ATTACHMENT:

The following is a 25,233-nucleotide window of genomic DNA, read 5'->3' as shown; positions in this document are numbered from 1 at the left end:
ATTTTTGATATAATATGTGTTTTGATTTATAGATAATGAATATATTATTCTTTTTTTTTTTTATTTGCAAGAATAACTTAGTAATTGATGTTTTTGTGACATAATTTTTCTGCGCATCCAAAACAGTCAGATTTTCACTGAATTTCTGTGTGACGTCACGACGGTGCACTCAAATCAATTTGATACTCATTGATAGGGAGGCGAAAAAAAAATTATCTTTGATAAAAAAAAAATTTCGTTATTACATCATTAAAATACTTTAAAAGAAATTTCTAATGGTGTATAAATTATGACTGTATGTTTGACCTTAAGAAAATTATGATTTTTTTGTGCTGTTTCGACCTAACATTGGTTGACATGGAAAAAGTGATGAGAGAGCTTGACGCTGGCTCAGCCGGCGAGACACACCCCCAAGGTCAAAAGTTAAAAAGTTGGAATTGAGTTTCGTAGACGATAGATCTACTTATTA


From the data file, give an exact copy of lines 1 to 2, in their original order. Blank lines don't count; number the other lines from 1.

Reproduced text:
The following is a 25,233-nucleotide window of genomic DNA, read 5'->3' as shown; positions in this document are numbered from 1 at the left end:
ATTTTTGATATAATATGTGTTTTGATTTATAGATAATGAATATATTATTCTTTTTTTTTTTTATTTGCAAGAATAACTTAGTAATTGATGTTTTTGTGACATAATTTTTCTGCGCATCCAAAACAGTCAGATTTTCACTGAATTTCTGTGTGACGTCACGACGGTGCACTCAAATCAATTTGATACTCATTGATAGGGAGGCGAAAAAAAAATTATCTTTGATAAAAAAAAAATTTCGTTATTACATCATTAAAATACTTTAAAAGAAATTTCTAATGGTGTATAAATTATGACTGTATGTTTGACCTTAAGAAAATTATGATTTTTTTGTGCTGTTTCGACCTAACATTGGTTGACATGGAAAAAGTGATGAGAGAGCTTGACGCTGGCTCAGCCGGCGAGACACACCCCCAAGGTCAAAAGTTAAAAAGTTGGAATTGAGTTTCGTAGACGATAGATCTACTTATTA